April 8, 2021

Prescription patterns of ranitidine, nizatidine, famotidine, and cimetidine in Canada

What is the current situation?

Histamine H-2 (H2) blockers, including ranitidine, are used to treat gastric problems (such as reflux) and are available over the counter (OTC) and by prescription. There are 28 prescription ranitidine products available and 10 OTC. In 2019, new safety concerns about ranitidine emerged following the detection of NDMA, a potential carcinogen, in some batches of the drug. Knowing the extent and patterns of ranitidine use in Canada can help regulators estimate the risk of NDMA exposure related to this drug.

What was the aim of the study?

1. To describe exposure to ranitidine, nizatidine, famotidine and cimetidine in Canada
2. To identify patient characteristics associated with the prescription of ranitidine, nizatidine, famotidine and cimetidine in Canada.

How was the study conducted?

We used data from three Canadian Partnership for Tomorrow’s Health (CanPath) prospective cohorts: the Ontario Health Study (OHS), Quebec’s CARTaGENE (CaG) cohort and British Columbia’s Generations Project (BCGP). All were linked with electronic provincial administrative data to obtain information about medication prescribed. For OHS, only seniors could be evaluated in this way. Using these cohorts, we evaluated subjects exposed between 2009 and 2018 to one of the four histamine H2 blockers: ranitidine, nizatidine, famotidine, and cimetidine.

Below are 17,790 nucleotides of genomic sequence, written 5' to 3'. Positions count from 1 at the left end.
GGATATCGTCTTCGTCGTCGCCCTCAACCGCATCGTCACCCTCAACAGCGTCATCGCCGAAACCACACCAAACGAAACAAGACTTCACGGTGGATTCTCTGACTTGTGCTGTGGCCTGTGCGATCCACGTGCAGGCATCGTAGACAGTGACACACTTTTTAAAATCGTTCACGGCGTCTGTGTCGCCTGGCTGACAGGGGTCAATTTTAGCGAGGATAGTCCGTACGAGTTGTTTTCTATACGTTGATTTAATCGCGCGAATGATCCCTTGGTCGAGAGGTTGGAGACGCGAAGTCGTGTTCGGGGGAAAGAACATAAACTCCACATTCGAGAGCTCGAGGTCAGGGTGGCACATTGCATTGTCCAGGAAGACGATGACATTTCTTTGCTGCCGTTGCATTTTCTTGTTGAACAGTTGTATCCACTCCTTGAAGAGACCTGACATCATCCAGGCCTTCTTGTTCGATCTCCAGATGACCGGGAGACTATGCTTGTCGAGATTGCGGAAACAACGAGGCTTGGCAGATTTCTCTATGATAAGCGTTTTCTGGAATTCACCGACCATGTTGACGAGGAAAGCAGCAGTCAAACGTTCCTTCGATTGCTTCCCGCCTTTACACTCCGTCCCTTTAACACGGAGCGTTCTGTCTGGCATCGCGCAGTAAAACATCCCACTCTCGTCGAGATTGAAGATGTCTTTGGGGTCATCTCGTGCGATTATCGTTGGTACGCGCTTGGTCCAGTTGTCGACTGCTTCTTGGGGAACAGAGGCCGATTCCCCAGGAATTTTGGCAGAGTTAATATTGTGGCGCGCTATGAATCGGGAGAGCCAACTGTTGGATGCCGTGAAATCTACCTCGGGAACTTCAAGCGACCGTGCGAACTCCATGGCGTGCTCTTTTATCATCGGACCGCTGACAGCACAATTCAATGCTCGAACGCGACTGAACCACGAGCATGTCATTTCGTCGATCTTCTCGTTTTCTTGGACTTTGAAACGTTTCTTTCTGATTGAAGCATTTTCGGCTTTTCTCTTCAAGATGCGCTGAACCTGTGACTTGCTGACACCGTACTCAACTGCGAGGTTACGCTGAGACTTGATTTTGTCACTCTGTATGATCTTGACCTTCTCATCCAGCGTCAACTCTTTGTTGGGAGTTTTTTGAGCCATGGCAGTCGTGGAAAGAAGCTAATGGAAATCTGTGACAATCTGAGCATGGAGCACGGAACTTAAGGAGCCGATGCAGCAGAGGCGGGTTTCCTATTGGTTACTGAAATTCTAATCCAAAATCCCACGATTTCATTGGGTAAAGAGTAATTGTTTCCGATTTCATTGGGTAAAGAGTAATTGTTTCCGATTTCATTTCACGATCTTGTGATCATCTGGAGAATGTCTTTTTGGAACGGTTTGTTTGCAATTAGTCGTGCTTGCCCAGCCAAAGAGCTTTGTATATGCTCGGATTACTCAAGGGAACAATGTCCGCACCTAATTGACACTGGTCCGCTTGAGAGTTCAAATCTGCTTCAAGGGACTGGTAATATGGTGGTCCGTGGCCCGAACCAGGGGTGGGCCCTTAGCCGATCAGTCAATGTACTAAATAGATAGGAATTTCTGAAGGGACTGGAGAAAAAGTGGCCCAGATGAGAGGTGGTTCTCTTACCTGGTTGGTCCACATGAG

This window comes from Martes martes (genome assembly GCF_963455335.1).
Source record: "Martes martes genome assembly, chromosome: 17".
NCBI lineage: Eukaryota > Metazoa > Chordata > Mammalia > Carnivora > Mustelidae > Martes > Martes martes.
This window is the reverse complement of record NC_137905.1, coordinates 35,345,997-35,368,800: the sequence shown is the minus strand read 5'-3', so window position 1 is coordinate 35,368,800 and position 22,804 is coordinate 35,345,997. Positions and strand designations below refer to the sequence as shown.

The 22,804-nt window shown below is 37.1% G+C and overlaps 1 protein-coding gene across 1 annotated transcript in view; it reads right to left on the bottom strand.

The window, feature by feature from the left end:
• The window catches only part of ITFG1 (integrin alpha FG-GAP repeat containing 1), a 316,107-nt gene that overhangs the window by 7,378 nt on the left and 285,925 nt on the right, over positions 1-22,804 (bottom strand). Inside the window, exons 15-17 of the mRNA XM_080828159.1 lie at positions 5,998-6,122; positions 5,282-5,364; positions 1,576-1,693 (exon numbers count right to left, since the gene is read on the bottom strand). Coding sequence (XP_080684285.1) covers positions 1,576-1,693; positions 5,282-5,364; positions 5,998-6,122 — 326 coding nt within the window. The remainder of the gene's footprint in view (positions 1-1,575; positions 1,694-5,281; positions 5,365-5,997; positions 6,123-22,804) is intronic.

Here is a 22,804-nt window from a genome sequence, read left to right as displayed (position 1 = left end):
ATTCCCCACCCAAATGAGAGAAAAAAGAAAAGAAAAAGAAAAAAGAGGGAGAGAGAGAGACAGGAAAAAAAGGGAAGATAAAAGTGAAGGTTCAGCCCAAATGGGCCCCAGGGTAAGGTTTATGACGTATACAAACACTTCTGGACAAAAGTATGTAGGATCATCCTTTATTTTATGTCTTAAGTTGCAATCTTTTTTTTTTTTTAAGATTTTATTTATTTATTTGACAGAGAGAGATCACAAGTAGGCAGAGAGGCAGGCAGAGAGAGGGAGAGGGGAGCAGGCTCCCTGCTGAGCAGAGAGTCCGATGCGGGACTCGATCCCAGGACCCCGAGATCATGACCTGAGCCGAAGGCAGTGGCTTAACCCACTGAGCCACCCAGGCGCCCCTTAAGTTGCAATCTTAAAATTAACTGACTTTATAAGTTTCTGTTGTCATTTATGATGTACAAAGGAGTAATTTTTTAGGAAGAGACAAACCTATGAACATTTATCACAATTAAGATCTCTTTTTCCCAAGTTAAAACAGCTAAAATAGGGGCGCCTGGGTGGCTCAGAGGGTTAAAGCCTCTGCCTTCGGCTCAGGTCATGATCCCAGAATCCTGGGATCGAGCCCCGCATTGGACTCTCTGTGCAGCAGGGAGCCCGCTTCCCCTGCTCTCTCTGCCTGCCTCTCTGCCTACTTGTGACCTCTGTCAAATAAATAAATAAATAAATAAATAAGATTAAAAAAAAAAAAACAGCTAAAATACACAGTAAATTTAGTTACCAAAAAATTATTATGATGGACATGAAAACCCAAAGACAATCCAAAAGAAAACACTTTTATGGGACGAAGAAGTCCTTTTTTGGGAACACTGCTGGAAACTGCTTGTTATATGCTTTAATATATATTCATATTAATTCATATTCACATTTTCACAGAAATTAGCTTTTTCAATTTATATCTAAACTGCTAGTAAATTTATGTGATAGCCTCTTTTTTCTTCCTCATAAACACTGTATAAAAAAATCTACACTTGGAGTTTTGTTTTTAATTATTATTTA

What did the study find?

During our study interval, 6,920 people (7.1% of eligible participants), followed for an average of 3.4 years, filled an H2 blocker prescription. Ranitidine was responsible for almost 95% of all H2 blockers dispensed in all cohorts Almost two-thirds of those using H2 blockers were female (62.2%). Subjects tended to be middle-aged and older (mean age of 57.7 years in CaG and BCGP) After filling the first prescription for an H2 blocker, the average OHS subject had 3-4 episodes of taking the drug for about 111 days at each time. In CaG and BCGP, subjects had nearly half the exposure of OHS participants (possibly related to the older age in OHS). On average, subjects did not exceed recommended daily doses in adults for ranitidine, nizatidine, or cimetidine. In summary:

  • Ranitidine was responsible for almost 95% of all H2 blockers
  • Overall, people were intermittent users of H2-blockers
  • Doses were mostly not above recommended use

For more information, contact: Autumn Neville, Research Coordinator. autumn.neville@rimuhc.ca

This research is funded by CIHR-DSEN 
Lead investigator: Dr. Sasha Bernatsky
Query 20-12 raised by Health Canada, Health Products and Food Branch (HPFB), Marketed Health Products Branch (MHPD), Health Products Surveillance & Epidemiology Bureau (HPSEB) and Marketed Pharmaceuticals Bureau (MPB)